Marriage is a wealth generating institution. It leads to significant economic benefits for married persons.
- Married people are more productive, have higher incomes, and enjoy more family time than the unmarried. This is due in part to the division and specialization of labor, as spouses each take responsibility for specific tasks. (L Waite and E. Lehrer, The Benefits from Marriage and Religion in the U.S.: A Comparative Analysis, Population and Development Review, Vol 29, No. 2, June 2003, p. 264)
- Married men earn 10-40% more than similar unmarried men. (David Popenoe and Barbara Whitehead, The State of Our Unions 2005, p.16).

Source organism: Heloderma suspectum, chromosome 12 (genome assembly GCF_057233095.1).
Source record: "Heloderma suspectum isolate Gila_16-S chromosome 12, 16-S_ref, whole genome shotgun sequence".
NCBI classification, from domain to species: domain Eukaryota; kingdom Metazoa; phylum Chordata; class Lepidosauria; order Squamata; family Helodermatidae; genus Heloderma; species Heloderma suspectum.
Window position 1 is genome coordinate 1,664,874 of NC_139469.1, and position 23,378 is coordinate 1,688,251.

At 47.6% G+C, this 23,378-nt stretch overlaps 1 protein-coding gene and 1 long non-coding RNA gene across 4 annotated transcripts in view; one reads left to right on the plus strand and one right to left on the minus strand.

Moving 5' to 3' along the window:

- Compared to unmarried women, married women without children have higher incomes while married mothers are less likely to live in poverty. (Marriage and the Public Good: Ten Principles, Witherspoon Institute, 2006, p.20)
- Divorce and unmarried childbearing are related to increased poverty for children and mothers. When parents fail to marry and stay married, children are more likely to experience deep and persistent poverty. Most children growing up outside of intact married families experience at least one year of dire poverty (family incomes less than half the official poverty threshold). Between one fifth and one third of divorced women end up in poverty. (Why Marriage Matters: 26 Conclusions from the Social Sciences, Institute for American Values, 2005, p.19, and The State of Our Unions 2006, p.27)